Positive Signs Abound in the Single-Family Sector
By Keith Loria
In September, the Urban Land Institute released findings from its second semi-annual survey of the nation’s leading real estate economists and analysts. While the survey reveals scaled-back predictions for growth in the country’s economy, real estate capital markets and commercial real estate fundamentals, it also predicted healthy estimates for single-family housing as compared to estimates made six months ago.
“The predictions diverge from the previous forecast (from March) in that it is generally less optimistic regarding the economy and the performance of commercial real estate and more optimistic regarding the single-family housing sector,” said Dean Schwanke, Executive Director, ULI Center for Capital Markets and Real Estate, Washington, D.C.
The Real Estate Consensus Forecast surveyed 39 economists and analysts over the period of August 21 to September 14 and examined 26 economic and real estate indicators to come up with its predictions.
According to the report, single-family housing starts are projected to increase by 100,000 units in 2012 and 145,000 units in 2013. In addition, home prices are expected to rise 3.2 percent in 2012 and 3.9 percent in 2013.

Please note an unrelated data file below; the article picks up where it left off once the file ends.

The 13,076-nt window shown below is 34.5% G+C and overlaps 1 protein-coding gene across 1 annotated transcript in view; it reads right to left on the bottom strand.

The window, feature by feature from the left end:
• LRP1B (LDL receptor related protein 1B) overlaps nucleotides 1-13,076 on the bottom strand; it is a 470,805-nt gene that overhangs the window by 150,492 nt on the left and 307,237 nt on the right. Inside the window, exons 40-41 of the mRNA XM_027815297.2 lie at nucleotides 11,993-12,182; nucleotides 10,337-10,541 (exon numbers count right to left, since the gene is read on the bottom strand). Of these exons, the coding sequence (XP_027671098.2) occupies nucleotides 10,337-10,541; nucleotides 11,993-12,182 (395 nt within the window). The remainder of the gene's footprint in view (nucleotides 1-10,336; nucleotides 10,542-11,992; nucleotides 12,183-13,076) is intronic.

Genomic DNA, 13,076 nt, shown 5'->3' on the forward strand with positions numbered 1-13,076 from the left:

“Finally, the single-family housing sector is experiencing a turnaround in 2012 that is expected to continue,” Schwanke said. “The ULI Consensus Forecast from March projected a stabilizing housing market in 2012, and the most recent numbers have been strong, leading forecasters to be even more optimistic going forward.”
Single-family housing starts, which have been near record lows over the past three years, are expected to rise from 430,600 starts in 2011 to 530,000 in 2012. They are projected to rise to 675,000 in 2013 and 800,000 in 2014. The 2012 and 2013 forecasts are up from the March forecast, while the 2014 forecast remains the same.
The average home price, which has declined somewhere between 1.4 percent and 3.9 percent over each of the past three years, according to the FHFA, is expected to increase by 3.2 percent in 2012, 3.9 percent in 2013 and five percent in 2014; all of these are well above the previous ULI Forecast from March.
Turning to the economy, the survey predicts employment will increase by 1.8 million jobs in 2012, 2.0 million in 2013 and 2.4 million in 2014. These numbers are also down from the last forecast, which projected 2.5 million new jobs in 2013.
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